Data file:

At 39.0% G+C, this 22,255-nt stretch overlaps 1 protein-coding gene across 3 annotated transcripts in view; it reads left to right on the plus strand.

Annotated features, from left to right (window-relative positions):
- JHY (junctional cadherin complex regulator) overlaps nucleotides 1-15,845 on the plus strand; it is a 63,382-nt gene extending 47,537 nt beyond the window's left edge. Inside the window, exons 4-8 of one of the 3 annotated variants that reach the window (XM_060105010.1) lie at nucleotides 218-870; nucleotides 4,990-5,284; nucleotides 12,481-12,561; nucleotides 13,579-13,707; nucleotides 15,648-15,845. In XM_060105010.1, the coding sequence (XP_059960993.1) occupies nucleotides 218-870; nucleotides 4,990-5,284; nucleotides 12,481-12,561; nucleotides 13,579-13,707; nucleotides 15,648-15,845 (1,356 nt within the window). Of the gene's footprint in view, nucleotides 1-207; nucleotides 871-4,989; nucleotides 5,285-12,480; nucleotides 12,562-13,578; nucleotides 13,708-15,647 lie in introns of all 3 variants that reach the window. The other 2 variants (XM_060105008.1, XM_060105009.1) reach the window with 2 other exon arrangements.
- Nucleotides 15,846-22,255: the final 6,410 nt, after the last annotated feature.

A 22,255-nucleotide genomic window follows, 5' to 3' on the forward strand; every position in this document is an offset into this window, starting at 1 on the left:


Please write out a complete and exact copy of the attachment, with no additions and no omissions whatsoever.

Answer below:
At 39.0% G+C, this 22,255-nt stretch overlaps 1 protein-coding gene across 3 annotated transcripts in view; it reads left to right on the plus strand.

Annotated features, from left to right (window-relative positions):
- JHY (junctional cadherin complex regulator) overlaps nucleotides 1-15,845 on the plus strand; it is a 63,382-nt gene extending 47,537 nt beyond the window's left edge. Inside the window, exons 4-8 of one of the 3 annotated variants that reach the window (XM_060105010.1) lie at nucleotides 218-870; nucleotides 4,990-5,284; nucleotides 12,481-12,561; nucleotides 13,579-13,707; nucleotides 15,648-15,845. In XM_060105010.1, the coding sequence (XP_059960993.1) occupies nucleotides 218-870; nucleotides 4,990-5,284; nucleotides 12,481-12,561; nucleotides 13,579-13,707; nucleotides 15,648-15,845 (1,356 nt within the window). Of the gene's footprint in view, nucleotides 1-207; nucleotides 871-4,989; nucleotides 5,285-12,480; nucleotides 12,562-13,578; nucleotides 13,708-15,647 lie in introns of all 3 variants that reach the window. The other 2 variants (XM_060105008.1, XM_060105009.1) reach the window with 2 other exon arrangements.
- Nucleotides 15,846-22,255: the final 6,410 nt, after the last annotated feature.

A 22,255-nucleotide genomic window follows, 5' to 3' on the forward strand; every position in this document is an offset into this window, starting at 1 on the left: